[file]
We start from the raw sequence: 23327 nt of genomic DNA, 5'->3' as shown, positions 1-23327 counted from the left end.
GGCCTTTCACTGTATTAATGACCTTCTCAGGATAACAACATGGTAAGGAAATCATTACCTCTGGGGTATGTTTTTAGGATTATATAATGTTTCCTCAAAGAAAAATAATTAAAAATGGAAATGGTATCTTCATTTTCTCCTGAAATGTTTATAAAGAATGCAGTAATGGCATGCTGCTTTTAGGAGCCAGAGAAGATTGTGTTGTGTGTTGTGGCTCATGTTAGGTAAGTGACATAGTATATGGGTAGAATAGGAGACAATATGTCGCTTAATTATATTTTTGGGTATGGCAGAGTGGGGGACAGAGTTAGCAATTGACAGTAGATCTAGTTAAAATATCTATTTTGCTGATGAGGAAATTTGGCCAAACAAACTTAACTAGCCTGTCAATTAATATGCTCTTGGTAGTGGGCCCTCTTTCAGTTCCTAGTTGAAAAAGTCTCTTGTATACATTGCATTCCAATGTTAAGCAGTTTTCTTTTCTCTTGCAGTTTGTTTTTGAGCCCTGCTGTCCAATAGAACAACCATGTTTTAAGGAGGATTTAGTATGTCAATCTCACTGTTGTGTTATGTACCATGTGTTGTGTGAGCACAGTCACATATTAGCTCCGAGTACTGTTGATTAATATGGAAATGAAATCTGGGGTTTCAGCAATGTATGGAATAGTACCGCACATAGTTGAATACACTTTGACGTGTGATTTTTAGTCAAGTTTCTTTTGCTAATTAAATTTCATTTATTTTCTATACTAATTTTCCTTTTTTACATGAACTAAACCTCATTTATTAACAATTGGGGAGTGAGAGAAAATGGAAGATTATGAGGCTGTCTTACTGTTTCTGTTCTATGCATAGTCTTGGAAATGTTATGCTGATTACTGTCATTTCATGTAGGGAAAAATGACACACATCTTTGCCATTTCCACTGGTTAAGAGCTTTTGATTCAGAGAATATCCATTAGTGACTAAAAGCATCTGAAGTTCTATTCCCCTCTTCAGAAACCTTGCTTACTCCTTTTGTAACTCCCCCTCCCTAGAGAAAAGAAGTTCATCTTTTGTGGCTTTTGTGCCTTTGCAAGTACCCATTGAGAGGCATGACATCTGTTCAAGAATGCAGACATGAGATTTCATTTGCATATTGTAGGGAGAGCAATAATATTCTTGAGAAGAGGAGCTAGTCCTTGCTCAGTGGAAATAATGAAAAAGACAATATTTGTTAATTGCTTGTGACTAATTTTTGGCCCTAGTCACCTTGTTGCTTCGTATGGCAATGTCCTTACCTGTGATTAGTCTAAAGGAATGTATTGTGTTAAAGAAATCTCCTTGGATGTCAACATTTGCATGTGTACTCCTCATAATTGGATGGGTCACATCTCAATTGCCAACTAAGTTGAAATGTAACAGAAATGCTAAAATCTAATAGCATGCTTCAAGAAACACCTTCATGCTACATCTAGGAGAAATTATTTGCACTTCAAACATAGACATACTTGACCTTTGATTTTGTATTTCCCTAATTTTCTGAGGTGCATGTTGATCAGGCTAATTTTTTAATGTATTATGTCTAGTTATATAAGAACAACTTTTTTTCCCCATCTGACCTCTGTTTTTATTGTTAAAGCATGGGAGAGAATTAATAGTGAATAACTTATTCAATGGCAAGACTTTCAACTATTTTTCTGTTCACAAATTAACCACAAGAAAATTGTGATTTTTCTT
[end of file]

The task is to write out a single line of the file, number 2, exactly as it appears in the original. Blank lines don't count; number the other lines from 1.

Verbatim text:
GGCCTTTCACTGTATTAATGACCTTCTCAGGATAACAACATGGTAAGGAAATCATTACCTCTGGGGTATGTTTTTAGGATTATATAATGTTTCCTCAAAGAAAAATAATTAAAAATGGAAATGGTATCTTCATTTTCTCCTGAAATGTTTATAAAGAATGCAGTAATGGCATGCTGCTTTTAGGAGCCAGAGAAGATTGTGTTGTGTGTTGTGGCTCATGTTAGGTAAGTGACATAGTATATGGGTAGAATAGGAGACAATATGTCGCTTAATTATATTTTTGGGTATGGCAGAGTGGGGGACAGAGTTAGCAATTGACAGTAGATCTAGTTAAAATATCTATTTTGCTGATGAGGAAATTTGGCCAAACAAACTTAACTAGCCTGTCAATTAATATGCTCTTGGTAGTGGGCCCTCTTTCAGTTCCTAGTTGAAAAAGTCTCTTGTATACATTGCATTCCAATGTTAAGCAGTTTTCTTTTCTCTTGCAGTTTGTTTTTGAGCCCTGCTGTCCAATAGAACAACCATGTTTTAAGGAGGATTTAGTATGTCAATCTCACTGTTGTGTTATGTACCATGTGTTGTGTGAGCACAGTCACATATTAGCTCCGAGTACTGTTGATTAATATGGAAATGAAATCTGGGGTTTCAGCAATGTATGGAATAGTACCGCACATAGTTGAATACACTTTGACGTGTGATTTTTAGTCAAGTTTCTTTTGCTAATTAAATTTCATTTATTTTCTATACTAATTTTCCTTTTTTACATGAACTAAACCTCATTTATTAACAATTGGGGAGTGAGAGAAAATGGAAGATTATGAGGCTGTCTTACTGTTTCTGTTCTATGCATAGTCTTGGAAATGTTATGCTGATTACTGTCATTTCATGTAGGGAAAAATGACACACATCTTTGCCATTTCCACTGGTTAAGAGCTTTTGATTCAGAGAATATCCATTAGTGACTAAAAGCATCTGAAGTTCTATTCCCCTCTTCAGAAACCTTGCTTACTCCTTTTGTAACTCCCCCTCCCTAGAGAAAAGAAGTTCATCTTTTGTGGCTTTTGTGCCTTTGCAAGTACCCATTGAGAGGCATGACATCTGTTCAAGAATGCAGACATGAGATTTCATTTGCATATTGTAGGGAGAGCAATAATATTCTTGAGAAGAGGAGCTAGTCCTTGCTCAGTGGAAATAATGAAAAAGACAATATTTGTTAATTGCTTGTGACTAATTTTTGGCCCTAGTCACCTTGTTGCTTCGTATGGCAATGTCCTTACCTGTGATTAGTCTAAAGGAATGTATTGTGTTAAAGAAATCTCCTTGGATGTCAACATTTGCATGTGTACTCCTCATAATTGGATGGGTCACATCTCAATTGCCAACTAAGTTGAAATGTAACAGAAATGCTAAAATCTAATAGCATGCTTCAAGAAACACCTTCATGCTACATCTAGGAGAAATTATTTGCACTTCAAACATAGACATACTTGACCTTTGATTTTGTATTTCCCTAATTTTCTGAGGTGCATGTTGATCAGGCTAATTTTTTAATGTATTATGTCTAGTTATATAAGAACAACTTTTTTTCCCCATCTGACCTCTGTTTTTATTGTTAAAGCATGGGAGAGAATTAATAGTGAATAACTTATTCAATGGCAAGACTTTCAACTATTTTTCTGTTCACAAATTAACCACAAGAAAATTGTGATTTTTCTT